EarthLabs > Fisheries > 1A: Exploring Biodiversity Maps

Plenty of Fish in the Sea?

Part A: Exploring Biodiversity Maps

People have been catching fish from the ocean for thousands of years. It was only recently (in the 1950's) that anyone started keeping records of the numbers and types of fish they caught. In 2005, scientists gathered as much of this data as they could and used it to produce global maps of fish distributions over time. One of these maps showed the distribution of two large predator fish species, tuna and billfish. Further analysis of the datasets showed that the concentration of tuna and billfish was a good indicator of overall marine biodiversity, or variety of life in the oceans. The map data were reinterpreted to show species density. We can now use these maps to see how marine biodiversity has changed over time.

  1. Click on the thumbnail image below of the global marine biodiversity map for the 1960s. Familiarize yourself with the color codes and identify one place on the map where species density is especially high and one where species density is particularly low.

    The species density index reflects the expected number of species per 1000 fishing hooks for a given area of ocean.


  2. Download the 1960s map, keeping the default image name when saving the image to your computer.

  3. Click on the thumbnail to open the image of the 1970s map. Are there any obvious differences between this map and the 1960s map?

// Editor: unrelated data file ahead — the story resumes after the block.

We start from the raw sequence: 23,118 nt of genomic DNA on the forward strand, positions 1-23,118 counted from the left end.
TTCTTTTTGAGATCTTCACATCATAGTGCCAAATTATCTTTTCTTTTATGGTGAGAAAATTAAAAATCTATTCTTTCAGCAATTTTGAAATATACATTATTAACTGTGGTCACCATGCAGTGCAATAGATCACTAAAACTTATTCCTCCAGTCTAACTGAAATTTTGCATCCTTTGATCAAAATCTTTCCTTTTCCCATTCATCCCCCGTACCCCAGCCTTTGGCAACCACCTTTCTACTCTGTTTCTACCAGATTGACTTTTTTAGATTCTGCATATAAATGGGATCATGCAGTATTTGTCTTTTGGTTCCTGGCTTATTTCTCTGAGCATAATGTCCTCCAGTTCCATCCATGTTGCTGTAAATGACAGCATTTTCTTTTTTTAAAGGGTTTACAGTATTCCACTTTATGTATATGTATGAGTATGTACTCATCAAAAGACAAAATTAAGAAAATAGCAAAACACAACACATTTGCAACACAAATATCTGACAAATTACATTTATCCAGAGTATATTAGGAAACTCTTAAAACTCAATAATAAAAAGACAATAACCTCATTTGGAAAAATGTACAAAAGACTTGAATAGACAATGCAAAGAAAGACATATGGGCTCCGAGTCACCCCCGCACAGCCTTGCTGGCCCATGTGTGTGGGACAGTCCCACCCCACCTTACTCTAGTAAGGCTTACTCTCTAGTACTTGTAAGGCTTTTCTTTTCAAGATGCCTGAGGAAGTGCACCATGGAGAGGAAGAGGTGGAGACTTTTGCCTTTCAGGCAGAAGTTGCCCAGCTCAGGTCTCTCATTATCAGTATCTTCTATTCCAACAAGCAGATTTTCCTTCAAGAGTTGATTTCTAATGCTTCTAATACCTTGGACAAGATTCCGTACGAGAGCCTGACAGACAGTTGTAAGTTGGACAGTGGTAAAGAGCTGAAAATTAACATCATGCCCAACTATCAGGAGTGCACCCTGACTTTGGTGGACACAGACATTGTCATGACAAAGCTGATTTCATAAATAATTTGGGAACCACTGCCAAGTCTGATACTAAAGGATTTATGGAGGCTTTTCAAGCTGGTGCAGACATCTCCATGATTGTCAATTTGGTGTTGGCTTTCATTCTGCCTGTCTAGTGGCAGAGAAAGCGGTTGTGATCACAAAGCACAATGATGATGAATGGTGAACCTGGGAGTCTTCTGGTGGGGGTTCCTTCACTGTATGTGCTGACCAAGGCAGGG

4. Download the global marine biodiversity maps for the 1970s, 1980s, and 1990s, again keeping the default image names.

  5. Open the four biodiversity map images as a chronological sequence using ImageJ.
    1. From ImageJ's menu bar, choose File > Import > Image Sequence... and navigate to the folder where you stored the downloaded biodiversity maps. Select the "1960sbiodiversity" image and click Open.
    2. A Sequence Options dialog box will appear. In the box next to Number of Images: enter the number "4". In the box next to File Name Contains: type in the word "biodiversity". Leave all other boxes with their default values and click Okay.
    3. NOTE: This step puts all four images into a single window named Stack. You can flip between the images by dragging the slider button along the bottom of the stack window, or by pressing the greater than ">" or less than "<" keys on your keyboard.

  6. Look at the color scale below the map to figure out where the greatest concentrations of fish are.
    • Use the < and > keys to flip through the stack of images to examine them one at a time.

  7. Save your image stack as a TIFF file.

  8. Make a movie from your stacked images.
    1. From ImageJ's menu bar, choose Image > Stacks > Animation Options....
    2. In the box next to Speed (0.1-100 fps): enter the number "2". Check the box next to Start Animation. Make sure the box next to Loop Back and Forth is not checked. Click Okay.

  9. Allow your movie to loop through several cycles as you observe how the map changes over time.
  10. Stop and Think

    1: How does the overall color of the map change over time? What does this imply about the overall diversity of fish in the sea?

    2: Can you identify any "hotspots" or areas with larger concentrations of species diversity than the surrounding ocean? Do they persist over time?

  11. To stop the movie, select Image > Stacks > Stop Animation from ImageJ's menu bar.

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